Microsoft beat analyst expectations in its quarterly earnings report, achieving $33.06 billion in revenue in the start of its first 2020 fiscal quarter (which ended September 30) compared to a projected $32.23 billion.
That’s a 14% increase over the same quarter the prior year. Much of the growth still came from Azure, the company’s ever-expanding cloud-services platform, which saw 59% revenue growth. However, that’s down just a little from the previous quarter, which saw 64% growth. Azure and other cloud services saw $10.85 billion in revenue.
That’s not what disappointed analysts and investors. Most expected a similar figure as Azure’s growth slows down quarter-by-quarter and it achieves greater market saturation. (Amazon’s more popular AWS has seen slowing growth lately, too).
Rather, Microsoft saw a second consecutive quarter of declining revenue for its gaming business. Q4 2019 saw a 10% shrink, and this quarter saw 7%. The Xbox platform has had some good quarters in recent years, but those sales are still dwarfed by Sony’s PlayStation in terms of units sold to the market. It is also common to see slowing growth for a gaming platform just one short year before the start of a new console generation, which is expected to happen for both Sony and Microsoft around this time in 2020.
While Azure is the big growth story, the segment Microsoft dubs “Personal Computing”—which includes gaming but also Surface and Windows—returned to its throne as the highest-revenue segment for the company, at $11.1 billion. (Azure had frequently passed it recently.) This beat expectations thanks to strong performance from the Windows business tied to both new PC shipments and user upgrades to Windows 10 in the face of the imminent end-of-support for Windows 7.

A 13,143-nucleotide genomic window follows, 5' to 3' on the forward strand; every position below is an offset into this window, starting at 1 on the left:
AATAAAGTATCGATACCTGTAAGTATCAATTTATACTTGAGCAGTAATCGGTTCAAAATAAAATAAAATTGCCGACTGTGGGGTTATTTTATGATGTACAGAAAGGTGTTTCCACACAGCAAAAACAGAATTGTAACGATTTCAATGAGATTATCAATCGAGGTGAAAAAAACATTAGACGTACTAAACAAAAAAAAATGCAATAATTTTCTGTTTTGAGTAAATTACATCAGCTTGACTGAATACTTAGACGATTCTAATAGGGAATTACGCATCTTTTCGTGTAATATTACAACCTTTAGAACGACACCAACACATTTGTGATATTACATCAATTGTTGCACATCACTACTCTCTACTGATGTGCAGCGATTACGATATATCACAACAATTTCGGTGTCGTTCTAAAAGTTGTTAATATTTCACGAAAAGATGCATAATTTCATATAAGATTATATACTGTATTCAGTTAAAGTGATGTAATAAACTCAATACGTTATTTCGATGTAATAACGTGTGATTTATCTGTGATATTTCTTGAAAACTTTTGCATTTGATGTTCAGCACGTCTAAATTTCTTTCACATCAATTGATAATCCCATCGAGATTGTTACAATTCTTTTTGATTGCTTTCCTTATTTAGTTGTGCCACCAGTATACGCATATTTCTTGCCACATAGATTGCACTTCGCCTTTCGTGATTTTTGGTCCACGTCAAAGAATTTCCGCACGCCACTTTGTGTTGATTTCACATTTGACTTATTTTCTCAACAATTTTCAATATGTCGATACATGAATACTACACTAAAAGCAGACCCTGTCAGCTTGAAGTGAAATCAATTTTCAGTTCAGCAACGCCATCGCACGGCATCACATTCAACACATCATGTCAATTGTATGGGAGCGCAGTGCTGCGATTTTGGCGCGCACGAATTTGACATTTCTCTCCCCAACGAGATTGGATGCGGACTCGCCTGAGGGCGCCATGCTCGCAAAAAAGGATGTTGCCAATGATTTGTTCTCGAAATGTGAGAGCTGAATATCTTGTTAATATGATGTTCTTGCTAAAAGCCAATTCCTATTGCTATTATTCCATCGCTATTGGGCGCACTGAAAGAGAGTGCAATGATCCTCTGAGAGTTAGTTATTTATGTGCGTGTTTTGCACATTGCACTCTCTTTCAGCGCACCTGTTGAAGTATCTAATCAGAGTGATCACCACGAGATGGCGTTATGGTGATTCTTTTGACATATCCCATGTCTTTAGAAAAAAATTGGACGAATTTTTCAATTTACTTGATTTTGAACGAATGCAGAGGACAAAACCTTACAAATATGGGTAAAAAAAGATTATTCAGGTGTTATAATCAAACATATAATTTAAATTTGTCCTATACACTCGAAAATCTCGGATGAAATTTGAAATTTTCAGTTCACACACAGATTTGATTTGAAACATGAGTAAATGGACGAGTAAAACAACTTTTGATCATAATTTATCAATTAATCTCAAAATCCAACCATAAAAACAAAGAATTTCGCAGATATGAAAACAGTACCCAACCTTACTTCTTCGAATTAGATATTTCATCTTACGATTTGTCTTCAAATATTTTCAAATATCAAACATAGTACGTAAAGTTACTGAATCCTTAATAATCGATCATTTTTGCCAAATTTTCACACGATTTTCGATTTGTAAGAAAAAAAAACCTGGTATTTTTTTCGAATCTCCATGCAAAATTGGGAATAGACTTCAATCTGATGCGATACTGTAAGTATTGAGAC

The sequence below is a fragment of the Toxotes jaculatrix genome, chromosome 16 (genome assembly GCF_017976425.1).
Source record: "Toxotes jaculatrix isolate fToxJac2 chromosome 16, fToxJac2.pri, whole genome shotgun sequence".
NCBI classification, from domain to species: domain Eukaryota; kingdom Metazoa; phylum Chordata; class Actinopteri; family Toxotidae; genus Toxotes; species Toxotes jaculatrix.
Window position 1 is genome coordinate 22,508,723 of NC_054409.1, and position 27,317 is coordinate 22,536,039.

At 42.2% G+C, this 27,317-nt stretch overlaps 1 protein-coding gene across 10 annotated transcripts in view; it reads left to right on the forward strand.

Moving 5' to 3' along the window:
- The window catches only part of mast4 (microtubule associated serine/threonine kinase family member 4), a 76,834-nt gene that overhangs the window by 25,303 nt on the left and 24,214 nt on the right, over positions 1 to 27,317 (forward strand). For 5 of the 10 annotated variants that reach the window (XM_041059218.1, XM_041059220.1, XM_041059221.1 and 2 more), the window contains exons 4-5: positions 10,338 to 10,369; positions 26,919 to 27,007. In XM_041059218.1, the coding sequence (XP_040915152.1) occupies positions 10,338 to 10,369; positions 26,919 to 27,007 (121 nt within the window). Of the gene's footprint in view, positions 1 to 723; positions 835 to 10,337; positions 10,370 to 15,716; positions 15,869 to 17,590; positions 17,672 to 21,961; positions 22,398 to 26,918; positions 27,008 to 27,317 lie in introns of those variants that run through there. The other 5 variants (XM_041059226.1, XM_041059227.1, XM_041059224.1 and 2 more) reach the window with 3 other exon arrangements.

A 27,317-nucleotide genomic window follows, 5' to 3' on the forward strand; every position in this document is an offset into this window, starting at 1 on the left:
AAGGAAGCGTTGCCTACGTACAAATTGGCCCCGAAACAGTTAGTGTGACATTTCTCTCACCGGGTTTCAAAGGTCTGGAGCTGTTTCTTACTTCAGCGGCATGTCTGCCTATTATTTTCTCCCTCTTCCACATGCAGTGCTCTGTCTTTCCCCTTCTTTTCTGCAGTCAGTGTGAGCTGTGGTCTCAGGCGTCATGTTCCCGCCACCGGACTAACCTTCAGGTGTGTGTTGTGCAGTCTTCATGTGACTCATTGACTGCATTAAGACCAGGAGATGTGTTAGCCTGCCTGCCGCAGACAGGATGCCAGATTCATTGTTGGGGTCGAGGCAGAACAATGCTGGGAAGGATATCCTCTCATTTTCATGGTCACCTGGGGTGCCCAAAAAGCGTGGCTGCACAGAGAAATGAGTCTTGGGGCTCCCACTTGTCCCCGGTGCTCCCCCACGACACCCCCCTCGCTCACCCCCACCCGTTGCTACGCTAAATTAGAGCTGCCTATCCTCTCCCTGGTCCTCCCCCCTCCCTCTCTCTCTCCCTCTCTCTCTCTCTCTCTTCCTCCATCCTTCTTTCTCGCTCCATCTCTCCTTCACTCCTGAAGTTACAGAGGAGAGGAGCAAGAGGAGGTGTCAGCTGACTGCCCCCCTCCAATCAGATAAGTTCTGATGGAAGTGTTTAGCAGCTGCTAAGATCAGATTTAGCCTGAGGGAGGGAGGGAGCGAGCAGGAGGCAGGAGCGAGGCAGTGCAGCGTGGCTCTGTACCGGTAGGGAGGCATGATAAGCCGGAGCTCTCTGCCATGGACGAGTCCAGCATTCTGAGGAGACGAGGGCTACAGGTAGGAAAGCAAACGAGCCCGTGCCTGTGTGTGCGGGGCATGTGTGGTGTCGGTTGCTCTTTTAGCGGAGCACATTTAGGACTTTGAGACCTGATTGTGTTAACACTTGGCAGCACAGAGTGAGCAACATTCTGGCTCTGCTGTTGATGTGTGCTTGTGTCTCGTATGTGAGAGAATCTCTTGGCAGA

However, the Surface is not doing as well as Microsoft might have hoped. Its revenue dropped 4%, though we should note that this same quarter a year ago saw the release of the Surface Go. No major new Surface devices were introduced this quarter—most of the revenue for the most recent updates will have just barely slipped into the next quarter. In any case, the Surface is not an enormous part of the company’s Personal Computing revenue.
Just behind that was Productivity and Business Processes, a vast business unit that spans LinkedIn, Office, and more. Microsoft now reports 35.6 million consumers subscribing to its Office 365 SaaS. Commercial Office revenue is up 13% year-over-year.
Shareholders generally seemed pleased with the report. It slightly beat expectations, demonstrated a highly diversified business (with the distinct major divisions showing nearly equal revenue in excess of $10 billion each), and carried with it what investors deemed reasonable explanations for short-term slips in gaming and Surface revenue.
As a result, Microsoft shares rose slightly, undoing a modest drop that occurred in the face of analyst concern before the earnings were released. While the Surface isn’t making huge waves and Xbox is in an awkward in-between-generations phase, Microsoft once again seemed to justify to investors that it still deserves to be one of the most valuable companies in the world thanks to Azure, Windows, and Office.